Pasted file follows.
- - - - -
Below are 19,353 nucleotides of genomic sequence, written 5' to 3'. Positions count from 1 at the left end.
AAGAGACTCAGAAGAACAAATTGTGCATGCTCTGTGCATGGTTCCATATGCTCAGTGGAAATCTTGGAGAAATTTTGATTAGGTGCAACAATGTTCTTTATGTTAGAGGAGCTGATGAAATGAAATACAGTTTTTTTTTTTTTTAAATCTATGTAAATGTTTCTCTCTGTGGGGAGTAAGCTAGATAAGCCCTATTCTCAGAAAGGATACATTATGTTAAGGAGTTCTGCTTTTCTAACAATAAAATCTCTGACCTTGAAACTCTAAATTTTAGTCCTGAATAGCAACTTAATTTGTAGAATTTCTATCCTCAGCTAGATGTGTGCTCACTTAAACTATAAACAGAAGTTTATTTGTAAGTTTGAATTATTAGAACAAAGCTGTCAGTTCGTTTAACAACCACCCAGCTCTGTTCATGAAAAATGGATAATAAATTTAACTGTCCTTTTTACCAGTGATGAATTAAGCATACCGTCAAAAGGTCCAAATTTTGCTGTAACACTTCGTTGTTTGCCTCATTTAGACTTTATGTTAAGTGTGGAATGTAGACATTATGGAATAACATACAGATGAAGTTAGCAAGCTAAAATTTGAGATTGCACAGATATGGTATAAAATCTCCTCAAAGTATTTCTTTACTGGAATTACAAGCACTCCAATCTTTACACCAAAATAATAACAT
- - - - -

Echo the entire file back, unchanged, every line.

Below are 19,353 nucleotides of genomic sequence, written 5' to 3'. Positions count from 1 at the left end.
AAGAGACTCAGAAGAACAAATTGTGCATGCTCTGTGCATGGTTCCATATGCTCAGTGGAAATCTTGGAGAAATTTTGATTAGGTGCAACAATGTTCTTTATGTTAGAGGAGCTGATGAAATGAAATACAGTTTTTTTTTTTTTTAAATCTATGTAAATGTTTCTCTCTGTGGGGAGTAAGCTAGATAAGCCCTATTCTCAGAAAGGATACATTATGTTAAGGAGTTCTGCTTTTCTAACAATAAAATCTCTGACCTTGAAACTCTAAATTTTAGTCCTGAATAGCAACTTAATTTGTAGAATTTCTATCCTCAGCTAGATGTGTGCTCACTTAAACTATAAACAGAAGTTTATTTGTAAGTTTGAATTATTAGAACAAAGCTGTCAGTTCGTTTAACAACCACCCAGCTCTGTTCATGAAAAATGGATAATAAATTTAACTGTCCTTTTTACCAGTGATGAATTAAGCATACCGTCAAAAGGTCCAAATTTTGCTGTAACACTTCGTTGTTTGCCTCATTTAGACTTTATGTTAAGTGTGGAATGTAGACATTATGGAATAACATACAGATGAAGTTAGCAAGCTAAAATTTGAGATTGCACAGATATGGTATAAAATCTCCTCAAAGTATTTCTTTACTGGAATTACAAGCACTCCAATCTTTACACCAAAATAATAACAT